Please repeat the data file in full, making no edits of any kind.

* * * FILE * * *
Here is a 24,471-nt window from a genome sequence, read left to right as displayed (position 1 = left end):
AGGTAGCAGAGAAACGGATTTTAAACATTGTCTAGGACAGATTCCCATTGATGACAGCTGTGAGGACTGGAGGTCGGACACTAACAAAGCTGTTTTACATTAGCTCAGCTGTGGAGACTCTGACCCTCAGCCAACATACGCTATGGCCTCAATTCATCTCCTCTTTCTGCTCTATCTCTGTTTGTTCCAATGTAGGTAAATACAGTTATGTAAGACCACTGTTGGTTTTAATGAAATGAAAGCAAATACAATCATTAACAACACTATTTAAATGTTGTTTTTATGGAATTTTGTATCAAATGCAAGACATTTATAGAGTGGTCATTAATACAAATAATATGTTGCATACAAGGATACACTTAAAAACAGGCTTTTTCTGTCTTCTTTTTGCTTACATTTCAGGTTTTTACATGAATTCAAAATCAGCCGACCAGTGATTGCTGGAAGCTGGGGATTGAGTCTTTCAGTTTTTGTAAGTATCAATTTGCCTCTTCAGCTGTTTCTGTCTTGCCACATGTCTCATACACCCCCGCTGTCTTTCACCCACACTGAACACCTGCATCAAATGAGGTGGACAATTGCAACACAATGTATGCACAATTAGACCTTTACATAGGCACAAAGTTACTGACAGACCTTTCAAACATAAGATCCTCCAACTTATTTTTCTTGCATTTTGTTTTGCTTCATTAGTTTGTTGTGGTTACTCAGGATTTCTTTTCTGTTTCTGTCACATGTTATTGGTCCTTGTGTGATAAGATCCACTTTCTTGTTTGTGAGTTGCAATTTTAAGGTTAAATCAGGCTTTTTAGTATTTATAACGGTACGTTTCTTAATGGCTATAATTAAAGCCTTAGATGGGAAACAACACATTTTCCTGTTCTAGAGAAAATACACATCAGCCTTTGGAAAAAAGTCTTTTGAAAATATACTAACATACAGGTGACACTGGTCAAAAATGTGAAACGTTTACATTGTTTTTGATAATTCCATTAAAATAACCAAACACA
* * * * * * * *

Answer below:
Here is a 24,471-nt window from a genome sequence, read left to right as displayed (position 1 = left end):
AGGTAGCAGAGAAACGGATTTTAAACATTGTCTAGGACAGATTCCCATTGATGACAGCTGTGAGGACTGGAGGTCGGACACTAACAAAGCTGTTTTACATTAGCTCAGCTGTGGAGACTCTGACCCTCAGCCAACATACGCTATGGCCTCAATTCATCTCCTCTTTCTGCTCTATCTCTGTTTGTTCCAATGTAGGTAAATACAGTTATGTAAGACCACTGTTGGTTTTAATGAAATGAAAGCAAATACAATCATTAACAACACTATTTAAATGTTGTTTTTATGGAATTTTGTATCAAATGCAAGACATTTATAGAGTGGTCATTAATACAAATAATATGTTGCATACAAGGATACACTTAAAAACAGGCTTTTTCTGTCTTCTTTTTGCTTACATTTCAGGTTTTTACATGAATTCAAAATCAGCCGACCAGTGATTGCTGGAAGCTGGGGATTGAGTCTTTCAGTTTTTGTAAGTATCAATTTGCCTCTTCAGCTGTTTCTGTCTTGCCACATGTCTCATACACCCCCGCTGTCTTTCACCCACACTGAACACCTGCATCAAATGAGGTGGACAATTGCAACACAATGTATGCACAATTAGACCTTTACATAGGCACAAAGTTACTGACAGACCTTTCAAACATAAGATCCTCCAACTTATTTTTCTTGCATTTTGTTTTGCTTCATTAGTTTGTTGTGGTTACTCAGGATTTCTTTTCTGTTTCTGTCACATGTTATTGGTCCTTGTGTGATAAGATCCACTTTCTTGTTTGTGAGTTGCAATTTTAAGGTTAAATCAGGCTTTTTAGTATTTATAACGGTACGTTTCTTAATGGCTATAATTAAAGCCTTAGATGGGAAACAACACATTTTCCTGTTCTAGAGAAAATACACATCAGCCTTTGGAAAAAAGTCTTTTGAAAATATACTAACATACAGGTGACACTGGTCAAAAATGTGAAACGTTTACATTGTTTTTGATAATTCCATTAAAATAACCAAACACA